A well known political maxim is that politicians remain in office when they bring home benefits for their constituents. Nothing proves this point more than how the sequester process protects the senior citizen entitlement programs – Medicare and Social Security – while cutting federal spending for the most economically disadvantaged Americans. One of the nation’s most prominent sell-side analysts, Natalie Cohen of Wells Fargo, thinks the effects of these cuts have big consequences, and eventually could even be socially destabilizing. From Cohen’s recent report:
Medicare is lightly touched (2 percent) and Social Security not at all. We see Congress protecting the programs that matter most to retirees while traditional anti-poverty programs, largely managed by state and local governments, are being rolled back. In all, we see a more disturbing longer-term trend away from a vision of government that assures opportunity for all citizens while protecting the poor. Over the longer term, we believe this new approach will deepen the divide between ‘haves’ and ‘have not’s’ both generationally and racially, a trend that could lead to unrest, in our view.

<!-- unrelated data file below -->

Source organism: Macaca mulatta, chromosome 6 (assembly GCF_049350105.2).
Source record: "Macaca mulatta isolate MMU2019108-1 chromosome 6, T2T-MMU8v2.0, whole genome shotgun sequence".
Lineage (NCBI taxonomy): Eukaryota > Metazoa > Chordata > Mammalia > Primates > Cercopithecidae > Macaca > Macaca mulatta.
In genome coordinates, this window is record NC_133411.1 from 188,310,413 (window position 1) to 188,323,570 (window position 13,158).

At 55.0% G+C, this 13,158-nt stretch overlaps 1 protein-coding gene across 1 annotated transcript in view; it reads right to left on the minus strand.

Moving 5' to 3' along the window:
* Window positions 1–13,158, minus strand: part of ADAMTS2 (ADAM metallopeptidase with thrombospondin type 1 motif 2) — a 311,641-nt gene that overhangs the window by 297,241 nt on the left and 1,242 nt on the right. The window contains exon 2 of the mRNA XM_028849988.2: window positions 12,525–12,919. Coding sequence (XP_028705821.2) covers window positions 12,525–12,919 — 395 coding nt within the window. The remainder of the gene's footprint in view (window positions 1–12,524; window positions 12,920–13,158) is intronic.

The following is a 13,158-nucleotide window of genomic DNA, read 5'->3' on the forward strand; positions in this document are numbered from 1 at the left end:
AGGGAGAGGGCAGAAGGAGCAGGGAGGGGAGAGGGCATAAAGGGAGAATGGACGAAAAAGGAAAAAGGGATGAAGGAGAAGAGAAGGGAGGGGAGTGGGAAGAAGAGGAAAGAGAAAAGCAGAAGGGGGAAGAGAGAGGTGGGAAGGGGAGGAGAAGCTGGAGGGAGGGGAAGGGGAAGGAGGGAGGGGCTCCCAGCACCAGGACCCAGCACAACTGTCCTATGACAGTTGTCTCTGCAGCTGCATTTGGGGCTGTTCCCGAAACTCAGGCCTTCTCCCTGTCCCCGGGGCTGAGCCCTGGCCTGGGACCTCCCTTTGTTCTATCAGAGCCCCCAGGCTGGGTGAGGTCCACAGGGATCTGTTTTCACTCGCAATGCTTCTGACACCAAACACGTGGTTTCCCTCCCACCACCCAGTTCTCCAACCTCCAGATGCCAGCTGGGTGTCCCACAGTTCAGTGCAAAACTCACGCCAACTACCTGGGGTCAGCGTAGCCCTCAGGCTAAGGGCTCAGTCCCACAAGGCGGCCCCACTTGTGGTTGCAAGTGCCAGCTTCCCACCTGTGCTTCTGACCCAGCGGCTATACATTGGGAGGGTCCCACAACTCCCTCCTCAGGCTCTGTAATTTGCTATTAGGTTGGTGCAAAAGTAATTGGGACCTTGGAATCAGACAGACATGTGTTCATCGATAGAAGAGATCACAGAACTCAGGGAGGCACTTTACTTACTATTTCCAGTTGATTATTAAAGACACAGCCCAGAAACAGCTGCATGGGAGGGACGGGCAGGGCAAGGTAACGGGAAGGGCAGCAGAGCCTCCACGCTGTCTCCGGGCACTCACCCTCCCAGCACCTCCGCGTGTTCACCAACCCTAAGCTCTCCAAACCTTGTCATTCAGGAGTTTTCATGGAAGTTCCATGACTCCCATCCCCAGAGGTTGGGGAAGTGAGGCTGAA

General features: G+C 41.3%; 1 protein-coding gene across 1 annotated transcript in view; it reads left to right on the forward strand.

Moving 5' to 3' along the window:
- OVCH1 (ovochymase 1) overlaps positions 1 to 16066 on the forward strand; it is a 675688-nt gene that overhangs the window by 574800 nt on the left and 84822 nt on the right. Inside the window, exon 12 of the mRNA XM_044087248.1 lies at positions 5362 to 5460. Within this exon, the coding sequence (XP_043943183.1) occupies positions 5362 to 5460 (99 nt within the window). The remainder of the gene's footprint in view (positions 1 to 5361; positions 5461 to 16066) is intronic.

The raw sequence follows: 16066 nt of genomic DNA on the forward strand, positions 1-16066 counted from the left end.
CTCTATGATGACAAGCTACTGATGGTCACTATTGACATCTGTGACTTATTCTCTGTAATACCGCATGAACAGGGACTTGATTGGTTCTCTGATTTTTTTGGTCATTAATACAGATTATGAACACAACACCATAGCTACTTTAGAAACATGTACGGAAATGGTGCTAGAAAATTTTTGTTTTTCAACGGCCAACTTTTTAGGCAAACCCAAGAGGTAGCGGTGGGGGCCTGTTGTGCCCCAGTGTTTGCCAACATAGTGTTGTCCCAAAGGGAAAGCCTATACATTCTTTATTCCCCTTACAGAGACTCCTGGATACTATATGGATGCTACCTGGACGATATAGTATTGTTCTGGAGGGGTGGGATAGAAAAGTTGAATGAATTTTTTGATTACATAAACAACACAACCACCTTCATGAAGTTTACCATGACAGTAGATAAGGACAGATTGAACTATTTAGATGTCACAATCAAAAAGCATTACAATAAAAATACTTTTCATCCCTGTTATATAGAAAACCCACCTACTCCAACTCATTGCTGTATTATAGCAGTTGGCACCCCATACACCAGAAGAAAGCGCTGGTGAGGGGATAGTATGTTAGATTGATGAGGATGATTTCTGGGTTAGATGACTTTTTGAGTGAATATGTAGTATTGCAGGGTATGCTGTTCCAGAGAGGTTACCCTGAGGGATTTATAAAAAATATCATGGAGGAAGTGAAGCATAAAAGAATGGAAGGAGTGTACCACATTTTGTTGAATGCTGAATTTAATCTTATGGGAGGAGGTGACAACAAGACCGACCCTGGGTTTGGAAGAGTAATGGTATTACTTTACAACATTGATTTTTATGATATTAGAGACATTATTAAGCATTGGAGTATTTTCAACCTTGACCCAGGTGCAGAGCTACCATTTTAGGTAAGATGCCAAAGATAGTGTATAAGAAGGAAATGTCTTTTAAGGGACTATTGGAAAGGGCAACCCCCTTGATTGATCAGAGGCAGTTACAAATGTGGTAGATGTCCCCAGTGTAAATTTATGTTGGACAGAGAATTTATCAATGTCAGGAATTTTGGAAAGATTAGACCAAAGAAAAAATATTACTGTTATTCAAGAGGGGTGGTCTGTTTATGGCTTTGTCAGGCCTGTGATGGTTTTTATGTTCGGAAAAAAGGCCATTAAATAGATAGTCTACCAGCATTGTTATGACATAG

Last December over 2,700 institutional investors voted Cohen the first place sell-side research director and generalist analyst in Smith’s Gradings municipal analyst poll. She is considered one of the leading thinkers in muniland.
Here is more of her analysis:
Many of the discretionary programs now subject to sequester were borne of the civil rights movements of the mid-1960’s. Programs designed to alleviate poverty and create opportunity such as Title I for disadvantaged schools, Head Start, Fair Housing and the current version of low-income rental assistance are examples. Apart from sequestration, the Voting Rights Act, also borne during that era, is now subject to challenge.
Although these programs, many of them focused on areas of concentrated poverty, were developed with lofty goals, they did not stanch the economic bloodletting of the Great Recession. Dionissi Aliprantis, Kyle Fee, and Nelson Oliver of the Federal Reserve Bank of Cleveland wrote in January, 2013: